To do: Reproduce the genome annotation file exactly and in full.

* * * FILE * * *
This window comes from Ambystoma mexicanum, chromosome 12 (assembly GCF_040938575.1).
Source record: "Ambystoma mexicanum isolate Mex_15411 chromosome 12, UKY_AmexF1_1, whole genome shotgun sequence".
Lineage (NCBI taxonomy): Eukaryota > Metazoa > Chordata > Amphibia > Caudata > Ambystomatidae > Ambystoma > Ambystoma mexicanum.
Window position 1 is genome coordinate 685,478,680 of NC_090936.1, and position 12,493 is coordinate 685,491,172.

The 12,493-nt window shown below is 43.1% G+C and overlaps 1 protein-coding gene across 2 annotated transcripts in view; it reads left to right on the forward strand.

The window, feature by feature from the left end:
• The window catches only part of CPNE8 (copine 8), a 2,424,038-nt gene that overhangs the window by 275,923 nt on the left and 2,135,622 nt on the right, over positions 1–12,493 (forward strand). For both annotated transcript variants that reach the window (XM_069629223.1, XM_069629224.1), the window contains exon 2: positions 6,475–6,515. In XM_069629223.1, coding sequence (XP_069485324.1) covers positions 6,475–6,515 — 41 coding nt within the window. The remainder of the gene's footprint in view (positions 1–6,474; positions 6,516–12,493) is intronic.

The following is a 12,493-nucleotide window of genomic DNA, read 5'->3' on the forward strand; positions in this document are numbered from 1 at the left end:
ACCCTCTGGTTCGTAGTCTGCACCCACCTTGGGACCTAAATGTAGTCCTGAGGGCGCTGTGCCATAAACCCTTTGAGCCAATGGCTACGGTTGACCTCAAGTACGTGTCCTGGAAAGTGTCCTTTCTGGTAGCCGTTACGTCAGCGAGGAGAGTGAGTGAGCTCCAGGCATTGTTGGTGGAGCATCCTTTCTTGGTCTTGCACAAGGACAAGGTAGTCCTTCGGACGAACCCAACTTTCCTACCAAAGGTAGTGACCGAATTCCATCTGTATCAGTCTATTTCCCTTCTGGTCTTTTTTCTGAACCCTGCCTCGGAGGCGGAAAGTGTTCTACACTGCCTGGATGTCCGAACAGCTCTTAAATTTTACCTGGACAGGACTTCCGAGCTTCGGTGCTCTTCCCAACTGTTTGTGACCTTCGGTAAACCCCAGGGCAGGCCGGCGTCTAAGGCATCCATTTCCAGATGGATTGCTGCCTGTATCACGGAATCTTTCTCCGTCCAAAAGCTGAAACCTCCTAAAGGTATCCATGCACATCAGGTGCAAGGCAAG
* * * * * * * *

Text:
This window comes from Ambystoma mexicanum, chromosome 12 (assembly GCF_040938575.1).
Source record: "Ambystoma mexicanum isolate Mex_15411 chromosome 12, UKY_AmexF1_1, whole genome shotgun sequence".
Lineage (NCBI taxonomy): Eukaryota > Metazoa > Chordata > Amphibia > Caudata > Ambystomatidae > Ambystoma > Ambystoma mexicanum.
Window position 1 is genome coordinate 685,478,680 of NC_090936.1, and position 12,493 is coordinate 685,491,172.

The 12,493-nt window shown below is 43.1% G+C and overlaps 1 protein-coding gene across 2 annotated transcripts in view; it reads left to right on the forward strand.

The window, feature by feature from the left end:
• The window catches only part of CPNE8 (copine 8), a 2,424,038-nt gene that overhangs the window by 275,923 nt on the left and 2,135,622 nt on the right, over positions 1–12,493 (forward strand). For both annotated transcript variants that reach the window (XM_069629223.1, XM_069629224.1), the window contains exon 2: positions 6,475–6,515. In XM_069629223.1, coding sequence (XP_069485324.1) covers positions 6,475–6,515 — 41 coding nt within the window. The remainder of the gene's footprint in view (positions 1–6,474; positions 6,516–12,493) is intronic.

The following is a 12,493-nucleotide window of genomic DNA, read 5'->3' on the forward strand; positions in this document are numbered from 1 at the left end:
ACCCTCTGGTTCGTAGTCTGCACCCACCTTGGGACCTAAATGTAGTCCTGAGGGCGCTGTGCCATAAACCCTTTGAGCCAATGGCTACGGTTGACCTCAAGTACGTGTCCTGGAAAGTGTCCTTTCTGGTAGCCGTTACGTCAGCGAGGAGAGTGAGTGAGCTCCAGGCATTGTTGGTGGAGCATCCTTTCTTGGTCTTGCACAAGGACAAGGTAGTCCTTCGGACGAACCCAACTTTCCTACCAAAGGTAGTGACCGAATTCCATCTGTATCAGTCTATTTCCCTTCTGGTCTTTTTTCTGAACCCTGCCTCGGAGGCGGAAAGTGTTCTACACTGCCTGGATGTCCGAACAGCTCTTAAATTTTACCTGGACAGGACTTCCGAGCTTCGGTGCTCTTCCCAACTGTTTGTGACCTTCGGTAAACCCCAGGGCAGGCCGGCGTCTAAGGCATCCATTTCCAGATGGATTGCTGCCTGTATCACGGAATCTTTCTCCGTCCAAAAGCTGAAACCTCCTAAAGGTATCCATGCACATCAGGTGCAAGGCAAG